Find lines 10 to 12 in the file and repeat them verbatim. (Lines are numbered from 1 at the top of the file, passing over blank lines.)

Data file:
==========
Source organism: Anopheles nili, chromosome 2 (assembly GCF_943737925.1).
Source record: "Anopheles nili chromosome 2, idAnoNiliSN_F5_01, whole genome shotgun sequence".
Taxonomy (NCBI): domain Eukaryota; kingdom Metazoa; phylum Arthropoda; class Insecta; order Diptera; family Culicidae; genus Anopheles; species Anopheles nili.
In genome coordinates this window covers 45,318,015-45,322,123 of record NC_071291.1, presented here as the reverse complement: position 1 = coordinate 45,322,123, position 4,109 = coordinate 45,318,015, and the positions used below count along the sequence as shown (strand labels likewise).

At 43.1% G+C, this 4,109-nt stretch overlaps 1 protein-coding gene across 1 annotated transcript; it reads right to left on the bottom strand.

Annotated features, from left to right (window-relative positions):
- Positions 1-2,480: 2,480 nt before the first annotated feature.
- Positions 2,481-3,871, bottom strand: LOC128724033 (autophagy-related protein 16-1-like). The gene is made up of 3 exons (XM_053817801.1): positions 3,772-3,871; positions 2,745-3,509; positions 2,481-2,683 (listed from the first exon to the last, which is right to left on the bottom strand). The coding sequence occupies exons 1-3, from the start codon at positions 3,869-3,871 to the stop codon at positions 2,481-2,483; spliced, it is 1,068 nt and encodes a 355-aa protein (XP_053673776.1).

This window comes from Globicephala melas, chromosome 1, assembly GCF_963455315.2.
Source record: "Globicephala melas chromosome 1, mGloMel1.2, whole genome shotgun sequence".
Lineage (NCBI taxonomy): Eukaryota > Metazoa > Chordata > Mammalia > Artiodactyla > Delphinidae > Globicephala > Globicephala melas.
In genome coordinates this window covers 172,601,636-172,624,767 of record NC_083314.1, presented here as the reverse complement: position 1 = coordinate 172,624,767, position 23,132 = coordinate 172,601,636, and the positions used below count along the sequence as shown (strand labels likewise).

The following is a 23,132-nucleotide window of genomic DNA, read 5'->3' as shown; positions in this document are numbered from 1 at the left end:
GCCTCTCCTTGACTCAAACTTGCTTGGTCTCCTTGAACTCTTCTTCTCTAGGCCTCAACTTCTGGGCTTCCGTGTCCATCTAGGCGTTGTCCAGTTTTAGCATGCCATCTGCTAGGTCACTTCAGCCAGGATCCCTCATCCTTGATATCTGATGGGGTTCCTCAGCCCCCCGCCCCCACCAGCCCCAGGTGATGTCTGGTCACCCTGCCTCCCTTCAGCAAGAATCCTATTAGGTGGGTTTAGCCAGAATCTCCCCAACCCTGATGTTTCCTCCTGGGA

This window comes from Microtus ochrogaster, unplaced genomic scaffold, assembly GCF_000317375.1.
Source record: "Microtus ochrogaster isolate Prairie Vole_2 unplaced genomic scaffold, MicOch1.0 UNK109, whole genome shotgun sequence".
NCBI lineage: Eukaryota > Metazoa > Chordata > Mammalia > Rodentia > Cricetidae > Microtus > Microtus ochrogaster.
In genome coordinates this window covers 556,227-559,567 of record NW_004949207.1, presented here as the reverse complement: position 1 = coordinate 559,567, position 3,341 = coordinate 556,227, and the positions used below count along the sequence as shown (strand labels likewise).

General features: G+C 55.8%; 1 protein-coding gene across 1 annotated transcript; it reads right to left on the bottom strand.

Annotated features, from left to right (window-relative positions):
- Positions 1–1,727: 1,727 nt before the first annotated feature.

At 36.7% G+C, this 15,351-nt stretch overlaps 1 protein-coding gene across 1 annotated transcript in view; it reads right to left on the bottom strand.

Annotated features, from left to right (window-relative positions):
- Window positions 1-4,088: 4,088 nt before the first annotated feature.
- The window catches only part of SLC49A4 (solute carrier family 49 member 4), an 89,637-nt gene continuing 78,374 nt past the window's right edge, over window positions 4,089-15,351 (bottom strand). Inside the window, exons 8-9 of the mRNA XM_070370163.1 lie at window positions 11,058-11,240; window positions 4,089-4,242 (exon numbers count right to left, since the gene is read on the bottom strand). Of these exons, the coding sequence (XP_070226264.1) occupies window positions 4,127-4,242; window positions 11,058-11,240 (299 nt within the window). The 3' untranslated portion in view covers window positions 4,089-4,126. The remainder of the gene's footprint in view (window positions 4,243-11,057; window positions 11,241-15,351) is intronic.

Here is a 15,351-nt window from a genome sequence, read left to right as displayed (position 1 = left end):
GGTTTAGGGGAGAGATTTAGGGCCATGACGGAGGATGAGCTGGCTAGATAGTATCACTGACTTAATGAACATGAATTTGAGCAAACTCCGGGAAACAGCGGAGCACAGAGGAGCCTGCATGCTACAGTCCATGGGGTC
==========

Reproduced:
Source record: "Globicephala melas chromosome 1, mGloMel1.2, whole genome shotgun sequence".
Lineage (NCBI taxonomy): Eukaryota > Metazoa > Chordata > Mammalia > Artiodactyla > Delphinidae > Globicephala > Globicephala melas.
In genome coordinates this window covers 172,601,636-172,624,767 of record NC_083314.1, presented here as the reverse complement: position 1 = coordinate 172,624,767, position 23,132 = coordinate 172,601,636, and the positions used below count along the sequence as shown (strand labels likewise).